Cat bond market back to pre-crisis returns
Cat bonds performed strongly in 2010, according to Swiss Re's basket of indices for the asset class, with the reinsurer hailing strong performance indicators as a sign the market has fully recovered from the financial crisis.
The Swiss Re Global Cat Bond Total Return Index - which takes both coupon income and secondary resale value to calculate returns for all nat-cat bonds in the market - showed an 11.29 percent return for 2010.
This was the fourth time in the past five years the index turned in double-digit returns.
The index's market value also rose above par for the first time since August 2005 to
a year-end value of $12.2bn, on strong demand for cat bonds.
Meanwhile, spreads for new issuance are back in line with the pre-crisis levels noted in 2007, Swiss Re said.
The weighted average spread, or insurance-related coupon, at the start of 2010 was 7.02 percent and reached an all-time high of 7.64 percent by year-end. This was skewed upwards by high issue spreads in 2009, which reflected caution from investors as the ILS market re-opened after the financial crisis.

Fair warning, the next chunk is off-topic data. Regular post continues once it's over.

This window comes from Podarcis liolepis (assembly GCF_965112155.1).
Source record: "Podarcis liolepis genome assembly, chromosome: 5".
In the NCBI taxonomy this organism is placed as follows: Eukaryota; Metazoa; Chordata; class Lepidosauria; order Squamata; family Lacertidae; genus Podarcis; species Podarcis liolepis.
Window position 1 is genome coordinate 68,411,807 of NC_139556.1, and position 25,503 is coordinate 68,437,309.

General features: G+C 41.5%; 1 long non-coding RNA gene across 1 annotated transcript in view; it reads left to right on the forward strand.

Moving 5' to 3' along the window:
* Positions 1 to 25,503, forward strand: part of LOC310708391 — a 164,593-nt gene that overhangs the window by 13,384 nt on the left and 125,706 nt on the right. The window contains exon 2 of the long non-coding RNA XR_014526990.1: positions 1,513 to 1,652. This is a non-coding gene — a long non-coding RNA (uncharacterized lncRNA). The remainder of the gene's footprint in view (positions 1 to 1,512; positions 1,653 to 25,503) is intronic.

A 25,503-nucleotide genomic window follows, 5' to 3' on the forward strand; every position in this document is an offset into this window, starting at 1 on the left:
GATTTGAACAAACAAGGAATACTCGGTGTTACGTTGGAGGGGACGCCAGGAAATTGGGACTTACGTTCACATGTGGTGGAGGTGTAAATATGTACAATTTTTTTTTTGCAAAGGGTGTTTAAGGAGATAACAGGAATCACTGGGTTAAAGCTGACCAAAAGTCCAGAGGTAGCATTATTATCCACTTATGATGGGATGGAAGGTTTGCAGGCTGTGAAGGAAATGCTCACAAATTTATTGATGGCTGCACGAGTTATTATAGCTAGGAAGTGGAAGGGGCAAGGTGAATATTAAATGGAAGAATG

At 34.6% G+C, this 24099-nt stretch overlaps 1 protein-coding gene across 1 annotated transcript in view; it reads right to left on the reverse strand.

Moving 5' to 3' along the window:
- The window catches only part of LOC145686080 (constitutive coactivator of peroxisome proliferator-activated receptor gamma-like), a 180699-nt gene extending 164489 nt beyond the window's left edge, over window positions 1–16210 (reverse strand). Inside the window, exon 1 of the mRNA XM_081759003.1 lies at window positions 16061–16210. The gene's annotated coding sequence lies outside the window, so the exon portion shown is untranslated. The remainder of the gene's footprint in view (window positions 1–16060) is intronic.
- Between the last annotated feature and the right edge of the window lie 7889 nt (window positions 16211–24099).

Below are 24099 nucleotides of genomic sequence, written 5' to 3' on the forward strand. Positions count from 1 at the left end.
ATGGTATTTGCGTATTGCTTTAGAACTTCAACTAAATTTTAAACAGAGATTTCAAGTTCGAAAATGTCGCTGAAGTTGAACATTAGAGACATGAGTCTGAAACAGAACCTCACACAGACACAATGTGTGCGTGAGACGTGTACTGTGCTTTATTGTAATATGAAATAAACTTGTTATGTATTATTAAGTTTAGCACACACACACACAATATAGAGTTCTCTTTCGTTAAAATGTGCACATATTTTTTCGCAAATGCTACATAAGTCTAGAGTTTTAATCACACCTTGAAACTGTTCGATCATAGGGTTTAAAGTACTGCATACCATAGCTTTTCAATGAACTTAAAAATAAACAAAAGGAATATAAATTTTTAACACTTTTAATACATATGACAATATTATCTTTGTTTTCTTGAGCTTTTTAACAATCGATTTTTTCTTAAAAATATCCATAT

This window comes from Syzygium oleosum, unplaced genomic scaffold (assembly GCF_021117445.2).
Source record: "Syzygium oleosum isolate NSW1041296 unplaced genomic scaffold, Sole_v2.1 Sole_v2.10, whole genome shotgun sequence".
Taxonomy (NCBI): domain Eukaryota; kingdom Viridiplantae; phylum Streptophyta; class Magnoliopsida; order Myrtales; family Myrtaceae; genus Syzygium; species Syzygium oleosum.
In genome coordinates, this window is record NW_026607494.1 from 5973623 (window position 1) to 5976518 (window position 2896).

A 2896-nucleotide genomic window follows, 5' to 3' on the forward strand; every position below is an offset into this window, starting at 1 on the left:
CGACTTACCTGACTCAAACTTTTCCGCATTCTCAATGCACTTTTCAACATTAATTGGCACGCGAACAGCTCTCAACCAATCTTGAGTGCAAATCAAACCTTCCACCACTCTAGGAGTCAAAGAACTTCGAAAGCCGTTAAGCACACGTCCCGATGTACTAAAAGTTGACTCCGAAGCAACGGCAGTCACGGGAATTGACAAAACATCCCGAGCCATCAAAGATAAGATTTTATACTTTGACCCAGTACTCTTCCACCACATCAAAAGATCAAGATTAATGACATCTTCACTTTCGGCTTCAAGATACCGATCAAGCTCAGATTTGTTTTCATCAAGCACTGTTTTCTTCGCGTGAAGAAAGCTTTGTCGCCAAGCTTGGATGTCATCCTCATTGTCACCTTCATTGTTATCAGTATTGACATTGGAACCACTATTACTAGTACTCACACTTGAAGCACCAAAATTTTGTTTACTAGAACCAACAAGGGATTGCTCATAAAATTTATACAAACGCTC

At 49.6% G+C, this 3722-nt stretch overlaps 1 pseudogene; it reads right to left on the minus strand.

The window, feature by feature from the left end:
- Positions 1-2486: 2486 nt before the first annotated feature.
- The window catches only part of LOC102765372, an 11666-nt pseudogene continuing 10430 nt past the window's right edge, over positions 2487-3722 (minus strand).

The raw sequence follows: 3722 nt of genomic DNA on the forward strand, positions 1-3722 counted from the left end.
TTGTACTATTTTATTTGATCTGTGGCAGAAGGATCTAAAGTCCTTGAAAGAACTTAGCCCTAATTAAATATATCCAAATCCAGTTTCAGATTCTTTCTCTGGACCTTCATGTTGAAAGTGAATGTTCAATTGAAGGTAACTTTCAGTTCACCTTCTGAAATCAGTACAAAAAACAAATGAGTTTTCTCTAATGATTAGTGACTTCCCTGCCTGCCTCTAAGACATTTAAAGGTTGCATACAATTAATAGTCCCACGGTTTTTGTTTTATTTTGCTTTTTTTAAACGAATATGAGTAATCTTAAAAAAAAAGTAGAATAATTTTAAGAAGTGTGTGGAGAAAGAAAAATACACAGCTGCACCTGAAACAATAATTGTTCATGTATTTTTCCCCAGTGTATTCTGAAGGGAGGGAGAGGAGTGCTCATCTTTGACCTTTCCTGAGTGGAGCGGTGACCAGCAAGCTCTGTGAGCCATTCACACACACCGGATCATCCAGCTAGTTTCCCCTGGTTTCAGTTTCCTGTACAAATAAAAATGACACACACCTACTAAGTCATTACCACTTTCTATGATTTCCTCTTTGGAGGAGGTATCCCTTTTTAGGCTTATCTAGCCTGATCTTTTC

The increasing risk profile of the cat bond market - with an average expected loss of 1.76 percent compared to 0.75 percent when the index began in 2002 - has been a key driver in pushing returns up over time, Swiss Re noted. In 2002 the average spread was 5.11 percent.
After a strong year for European issuance, the index's exposure to Euro-denominated bonds has peaked at 17 percent. However, US wind exposure has also been growing, peaking at 72 percent in June.
Swiss Re's US wind bond index, which is limited to US wind bonds only, returned 9.73 percent in 2010, while the USD index - which covers US dollar-denominated bonds - returned 11.37 percent.